On Wednesday, January 15th, 79-year old Margaretta D’Arcy, writer, member of Aosdana which honours outstanding contributors to the arts in Ireland, and widow of the late playwright John Arden, answered a knock on the door of her small Galway City terraced house. It was the Irish police. She was arrested and ferried by squad car to Limerick Prison to serve a three month sentence. Her crime: failure to sign a bond pledging to no longer trespass onto unauthorised areas of Shannon Airport.
Margaretta D’Arcy has been arrested twice for sitting on the runway at Shannon. Her first trial in December at Ennis District Court in Clare, found her and her co-defendant, Niall Farrell, guilty of interfering with the ‘proper’ use of Shannon Airport. Their second trial – the same charge, – will probably be held next month. The defendants’ main argument is that Shannon Airport is not being ‘properly used’. It is supposed to be a civilian airport, yet it is being transited by US warplanes, military cargo and troop carriers as well as by planes implicated in the infamous ‘rendition’ flights, involving the kidnapping and transporting of people to secret detention centres for ‘interrogation’. Opinion polls have consistently shown that the vast majority of Irish people are opposed to Shannon being used by the US military.
Ireland -- purportedly a neutral state – has allowed over 2m US soldiers to pass through Shannon Airport in the past decade, most on their way to wars in the Iraq and Afghanistan. Between January and September last year, 366 foreign military aircraft were allowed to land. The US Government is quite clear about the strategic importance of Shannon. A US Embassy briefing document in 2006, revealed by Wikileaks, stated that Shannon’s geography makes it a ‘key transit point for military flights and military contract flights carrying personnel and material to Iraq and the Middle East/Gulf theatre in the global war on terror, as well as to Europe and Africa’.
The Irish Government’s rules on such flights are that the planes must be unarmed, carry no arms, ammunition or explosives. They must not engage in intelligence gathering ,nor form part of a military exercise or operation. The Irish have told the Americans what the rules are and expect the US authorities to conform. This is taken on trust. There are no checks.
There have been some embarrassing moments. The build-up to the Iraq War in January 2003 provided one of them. When US soldiers were seen at Shannon Airport (and reported in the Observer newspaper) carrying guns, the Irish Government had to implement a quick rule change: personal weapons were allowed but they weren’t allowed to have bullets. In September last year, when an attack on Syria seemed imminent, a US AC130 gunship with its 30mm side-mounted cannon in clear view, appeared on the runway at Shannon. The Irish Government complained but accepted the US Embassy’s assurances that this was an ‘isolated incident’ and the result of an ‘administrative error’.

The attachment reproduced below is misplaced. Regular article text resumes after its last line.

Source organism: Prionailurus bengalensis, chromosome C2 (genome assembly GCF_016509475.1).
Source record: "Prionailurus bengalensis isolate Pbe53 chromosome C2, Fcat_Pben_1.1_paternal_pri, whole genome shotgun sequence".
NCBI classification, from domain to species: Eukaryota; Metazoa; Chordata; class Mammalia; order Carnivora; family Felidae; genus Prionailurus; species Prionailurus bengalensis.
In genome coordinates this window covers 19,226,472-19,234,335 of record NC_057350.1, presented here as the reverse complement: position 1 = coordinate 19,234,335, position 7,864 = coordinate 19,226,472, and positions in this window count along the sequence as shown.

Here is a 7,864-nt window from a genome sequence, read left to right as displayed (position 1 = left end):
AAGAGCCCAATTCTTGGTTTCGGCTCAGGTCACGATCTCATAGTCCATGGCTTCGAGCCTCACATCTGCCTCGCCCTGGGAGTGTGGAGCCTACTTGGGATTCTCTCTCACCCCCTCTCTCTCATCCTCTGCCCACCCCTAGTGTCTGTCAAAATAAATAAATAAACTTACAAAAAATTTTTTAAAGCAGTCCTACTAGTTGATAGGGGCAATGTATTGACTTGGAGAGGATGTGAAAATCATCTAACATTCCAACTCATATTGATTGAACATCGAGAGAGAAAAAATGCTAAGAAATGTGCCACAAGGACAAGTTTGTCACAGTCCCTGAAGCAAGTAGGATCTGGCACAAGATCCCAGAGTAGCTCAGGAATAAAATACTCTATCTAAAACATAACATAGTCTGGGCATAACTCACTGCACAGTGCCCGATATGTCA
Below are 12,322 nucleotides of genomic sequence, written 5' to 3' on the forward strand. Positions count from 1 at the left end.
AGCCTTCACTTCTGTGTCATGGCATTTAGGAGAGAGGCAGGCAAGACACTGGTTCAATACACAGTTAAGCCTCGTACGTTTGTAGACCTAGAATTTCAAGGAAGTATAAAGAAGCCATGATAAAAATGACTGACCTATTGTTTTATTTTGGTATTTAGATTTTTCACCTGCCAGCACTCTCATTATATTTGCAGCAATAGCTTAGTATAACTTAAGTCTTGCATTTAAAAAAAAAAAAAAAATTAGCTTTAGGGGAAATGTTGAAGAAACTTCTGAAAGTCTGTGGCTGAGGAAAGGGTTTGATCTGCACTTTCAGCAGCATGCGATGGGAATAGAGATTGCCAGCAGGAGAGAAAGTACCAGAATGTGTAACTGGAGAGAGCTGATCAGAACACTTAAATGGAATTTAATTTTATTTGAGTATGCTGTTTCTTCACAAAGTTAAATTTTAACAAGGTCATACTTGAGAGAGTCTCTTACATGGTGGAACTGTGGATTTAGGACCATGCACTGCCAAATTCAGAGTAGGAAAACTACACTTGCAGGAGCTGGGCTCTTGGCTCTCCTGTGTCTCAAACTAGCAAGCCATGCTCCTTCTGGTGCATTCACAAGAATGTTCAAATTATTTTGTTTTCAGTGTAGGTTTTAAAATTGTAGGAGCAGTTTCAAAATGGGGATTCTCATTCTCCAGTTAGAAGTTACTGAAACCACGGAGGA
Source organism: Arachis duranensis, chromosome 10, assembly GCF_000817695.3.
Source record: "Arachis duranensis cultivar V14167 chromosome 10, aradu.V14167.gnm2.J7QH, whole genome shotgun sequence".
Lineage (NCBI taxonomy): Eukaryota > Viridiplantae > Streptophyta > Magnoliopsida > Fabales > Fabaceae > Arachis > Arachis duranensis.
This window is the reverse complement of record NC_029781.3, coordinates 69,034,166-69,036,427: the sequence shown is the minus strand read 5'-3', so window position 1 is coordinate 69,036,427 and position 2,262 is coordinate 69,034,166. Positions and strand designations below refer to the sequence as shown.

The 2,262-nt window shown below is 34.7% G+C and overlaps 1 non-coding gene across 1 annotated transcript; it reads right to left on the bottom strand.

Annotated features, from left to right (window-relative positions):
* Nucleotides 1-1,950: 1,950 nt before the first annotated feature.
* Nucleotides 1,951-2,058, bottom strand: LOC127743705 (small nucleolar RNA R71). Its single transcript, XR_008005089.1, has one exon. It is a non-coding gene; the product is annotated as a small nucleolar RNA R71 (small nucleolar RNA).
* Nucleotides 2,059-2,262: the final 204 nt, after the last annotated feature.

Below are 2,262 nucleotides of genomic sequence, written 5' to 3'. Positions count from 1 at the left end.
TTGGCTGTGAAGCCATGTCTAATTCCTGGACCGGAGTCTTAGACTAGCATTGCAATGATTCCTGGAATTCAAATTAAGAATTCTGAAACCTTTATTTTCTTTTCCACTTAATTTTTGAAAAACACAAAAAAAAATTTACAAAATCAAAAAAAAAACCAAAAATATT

Planes implicated in extraordinary renditions have also graced Shannon’s runway. Again, the planes have never been searched, despite revelations in Wikileaks that Ireland’s former foreign minister, Dermot Ahern, told the US Ambassador that he was ‘quite convinced’ that at least 3 flights involved in renditions had refuelled at Shannon. This was while the Minister was assuring the Dail and the Irish public that there was no need for concern. Many groups including the European Parliament, and the Council of Europe, have called on the Irish Government to institute an ‘inspection regime’ for such planes, something it is still resisting.
D’Arcy’s and Farrell’s first trial was complicated by the fact that an Aer Lingus and Ryanair plane had to circle overhead for 15 minutes because the two protesters were on the runway. This had not been intended. The two had been on the runway in daylight for half an hour, dressed in fluorescent Guantanamo Bay suits and carrying placards without being detected. They eventually rang the airport security on their mobile phones to inform them of their presence. The defendants were not the only ones on trial as the security systems at Shannon were also under heavy scrutiny, particularly given the military nature of much of Shannon’s traffic.
A campaign has now been launched for the release of Margaretta D’Arcy from Limerick Prison. Many artists, writers, her colleagues in Aosdana and a former UN Assistant Secretary General have spoken out on her behalf. And the weekend after her arrest, Margaretta was visited by her old friend, Sabina Higgins, the wife of the Irish President, Michael D Higgins. This has caused some controversy, ensuring that Margaretta’s case has remained in the media.
But she has stated that the real call should be for the release of Shannon Airport from the US military, that the reason for her imprisonment should not be forgotten.